The physics of vulnerability is simple: If we are brave enough, often enough, we will fall. Rising Strong is a book about what it takes to get back up and how owning our stories of struggle gives us the power to write a daring new ending. Brené Brown
Pema Chödrön‘s upcoming book (September 1st) Fail, Fail Again, Fail Better: Wise Advice for Leaning into the Unknown contains a transcript of the commencement speech she gave last year in which she emphasizes lessons Brené Brown also imparts via her newest book, Rising Strong.
A couple of these lessons, in Chödrön’s words, are the importance of “knowing how to fail well” and “knowing how to hold the pain of things happening that you really don’t want to be happening.”
Brown, of course, has already had significant output on such topics as shame, vulnerability, and perfectionism. On her site Brown offers a concise view of how her work has progressed thus far. The Gifts of Imperfection, she says, is about “Be you.” Daring Greatly, “Be all in.” And now, Rising Strong: “Fall. Get up. Try again.” Rising Strong is “by far my most personal book,” Brown says.
A summary from Kirkus Reviews:
Brown outlines a three-step process—the reckoning, the rumble, and the revolution—that unfolds much like the three major acts in a book or play. In the reckoning stage, we identify the emotions inherent in an experience and begin to think about how the emotions interact with thoughts and behavior. In rumble, we connect with the stories we create around an event and cross-examine them to determine the truths and half-truths that might lie below the surface…In the book’s longest section, Brown identifies 15 “rumble” topics, and she breaks down each one. She analyzes how we often invent stories that aren’t necessarily true, since they may be based on experiences from the past, childhood memories, and perceived notions of another person’s thoughts and desires, which can be entirely off-base…In the revolution phase, the truth that’s been exposed in rumble gives us energy to stand back up as a changed person…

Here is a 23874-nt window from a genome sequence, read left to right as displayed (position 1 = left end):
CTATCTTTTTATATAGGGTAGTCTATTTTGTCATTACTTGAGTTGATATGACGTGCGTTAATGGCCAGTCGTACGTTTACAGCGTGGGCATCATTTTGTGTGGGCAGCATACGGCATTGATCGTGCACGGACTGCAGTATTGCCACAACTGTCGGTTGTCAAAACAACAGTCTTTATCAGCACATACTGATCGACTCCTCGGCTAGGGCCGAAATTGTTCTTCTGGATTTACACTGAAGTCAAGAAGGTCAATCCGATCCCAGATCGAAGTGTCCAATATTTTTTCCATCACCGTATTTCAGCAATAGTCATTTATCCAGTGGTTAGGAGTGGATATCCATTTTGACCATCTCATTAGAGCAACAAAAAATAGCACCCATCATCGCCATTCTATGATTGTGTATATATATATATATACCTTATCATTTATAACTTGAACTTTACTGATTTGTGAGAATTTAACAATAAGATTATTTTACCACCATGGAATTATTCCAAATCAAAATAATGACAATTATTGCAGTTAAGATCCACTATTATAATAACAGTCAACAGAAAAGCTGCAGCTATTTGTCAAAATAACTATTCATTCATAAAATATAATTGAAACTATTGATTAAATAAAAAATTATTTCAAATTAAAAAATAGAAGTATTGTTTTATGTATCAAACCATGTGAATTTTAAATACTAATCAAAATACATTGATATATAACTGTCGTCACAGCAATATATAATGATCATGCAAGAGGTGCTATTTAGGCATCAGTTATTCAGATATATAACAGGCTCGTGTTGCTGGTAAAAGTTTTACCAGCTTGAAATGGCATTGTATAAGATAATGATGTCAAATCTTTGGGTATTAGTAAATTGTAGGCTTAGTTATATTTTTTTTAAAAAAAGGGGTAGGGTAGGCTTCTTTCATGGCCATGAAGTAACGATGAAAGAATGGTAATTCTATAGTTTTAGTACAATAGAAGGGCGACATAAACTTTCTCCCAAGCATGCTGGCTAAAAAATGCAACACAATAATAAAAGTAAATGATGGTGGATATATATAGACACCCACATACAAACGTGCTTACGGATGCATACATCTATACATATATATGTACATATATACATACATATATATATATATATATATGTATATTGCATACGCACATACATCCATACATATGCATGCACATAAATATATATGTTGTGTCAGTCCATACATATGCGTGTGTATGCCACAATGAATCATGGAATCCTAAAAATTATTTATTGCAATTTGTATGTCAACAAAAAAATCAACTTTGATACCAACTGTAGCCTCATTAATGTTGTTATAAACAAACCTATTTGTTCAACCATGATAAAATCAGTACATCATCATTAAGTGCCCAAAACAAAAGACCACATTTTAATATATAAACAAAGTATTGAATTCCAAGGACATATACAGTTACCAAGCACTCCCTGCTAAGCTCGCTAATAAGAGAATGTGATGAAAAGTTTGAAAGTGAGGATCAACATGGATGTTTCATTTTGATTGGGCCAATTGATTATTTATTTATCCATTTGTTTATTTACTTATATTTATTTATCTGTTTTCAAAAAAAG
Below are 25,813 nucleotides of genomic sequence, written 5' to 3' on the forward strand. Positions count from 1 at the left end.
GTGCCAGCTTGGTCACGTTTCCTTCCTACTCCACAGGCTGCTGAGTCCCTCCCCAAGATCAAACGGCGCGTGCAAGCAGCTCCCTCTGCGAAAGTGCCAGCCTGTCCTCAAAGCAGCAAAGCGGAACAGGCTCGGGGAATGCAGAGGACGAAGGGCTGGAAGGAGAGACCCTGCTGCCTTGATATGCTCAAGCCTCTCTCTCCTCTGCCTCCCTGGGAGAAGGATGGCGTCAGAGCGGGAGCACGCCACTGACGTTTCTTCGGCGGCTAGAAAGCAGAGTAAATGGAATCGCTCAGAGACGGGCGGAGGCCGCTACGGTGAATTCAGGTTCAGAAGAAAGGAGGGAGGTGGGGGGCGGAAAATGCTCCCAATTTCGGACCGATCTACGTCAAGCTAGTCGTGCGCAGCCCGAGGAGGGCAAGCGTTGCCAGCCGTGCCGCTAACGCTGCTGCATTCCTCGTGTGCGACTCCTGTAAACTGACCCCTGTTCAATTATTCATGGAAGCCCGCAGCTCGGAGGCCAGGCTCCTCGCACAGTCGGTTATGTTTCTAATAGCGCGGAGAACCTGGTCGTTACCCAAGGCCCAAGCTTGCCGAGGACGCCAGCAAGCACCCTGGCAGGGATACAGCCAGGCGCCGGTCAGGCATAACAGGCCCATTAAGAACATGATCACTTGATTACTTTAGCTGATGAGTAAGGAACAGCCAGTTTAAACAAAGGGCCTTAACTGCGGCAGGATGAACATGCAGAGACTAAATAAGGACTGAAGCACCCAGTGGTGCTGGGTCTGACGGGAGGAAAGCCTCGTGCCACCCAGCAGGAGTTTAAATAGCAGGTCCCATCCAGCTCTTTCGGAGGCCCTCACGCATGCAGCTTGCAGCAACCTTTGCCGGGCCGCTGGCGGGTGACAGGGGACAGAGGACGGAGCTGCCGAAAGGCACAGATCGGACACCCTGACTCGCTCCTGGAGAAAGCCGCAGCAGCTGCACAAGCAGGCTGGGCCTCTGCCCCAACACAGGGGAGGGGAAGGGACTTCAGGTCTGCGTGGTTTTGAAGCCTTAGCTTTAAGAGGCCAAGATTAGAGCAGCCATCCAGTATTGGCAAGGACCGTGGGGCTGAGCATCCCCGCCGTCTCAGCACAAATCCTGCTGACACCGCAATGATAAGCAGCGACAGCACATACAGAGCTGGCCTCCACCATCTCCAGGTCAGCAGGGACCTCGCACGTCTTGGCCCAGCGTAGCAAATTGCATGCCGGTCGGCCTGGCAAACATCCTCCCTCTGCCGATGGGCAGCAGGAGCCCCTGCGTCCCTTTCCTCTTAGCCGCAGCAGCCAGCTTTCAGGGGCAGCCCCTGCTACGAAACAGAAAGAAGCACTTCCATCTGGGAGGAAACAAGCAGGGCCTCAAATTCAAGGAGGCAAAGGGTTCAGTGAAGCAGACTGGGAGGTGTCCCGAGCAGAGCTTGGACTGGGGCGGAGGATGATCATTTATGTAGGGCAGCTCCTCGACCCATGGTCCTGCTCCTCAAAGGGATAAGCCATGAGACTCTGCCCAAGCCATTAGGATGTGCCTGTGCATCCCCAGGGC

From the publisher, one of Brown’s key insights:
She asked herself, What do these people with strong and loving relationships, leaders nurturing creativity, artists pushing innovation, and clergy walking with people through faith and mystery have in common? The answer was clear: They recognize the power of emotion and they’re not afraid to lean in to discomfort.
A favorite passage of hers, as Brown writes on her blog, has to do with “reclaim[ing] the truth about our lovability, divinity, and creativity”:
- Lovability: “…If there’s one thing I’ve learned over the past thirteen years, it’s this: Just because someone isn’t willing or able to love us, it doesn’t mean that we are unlovable.“
- Divinity: “…Over half of the participants who talked about experiencing shame in their faith histories also found resilience and healing through spirituality…They believed that the sources of shame arose from the earthly, man-made, human-interpreted rules or regulations and the social/community expectations of religion rather than their personal relationships with God or the divine…Our faith narratives must be protected, and we must remember that no person is ordained to judge our divinity or to write the story of our spiritual worthiness.
- Creativity and Ability: Regarding shaming incidents from one’s past, Brown states: Just because we didn’t measure up to some standard of achievement doesn’t mean that we don’t possess gifts and talents that only we can bring to the world. Just because someone failed to see the value in what we can create or achieve doesn’t change its worth or ours.
A video intro to Rising Strong:
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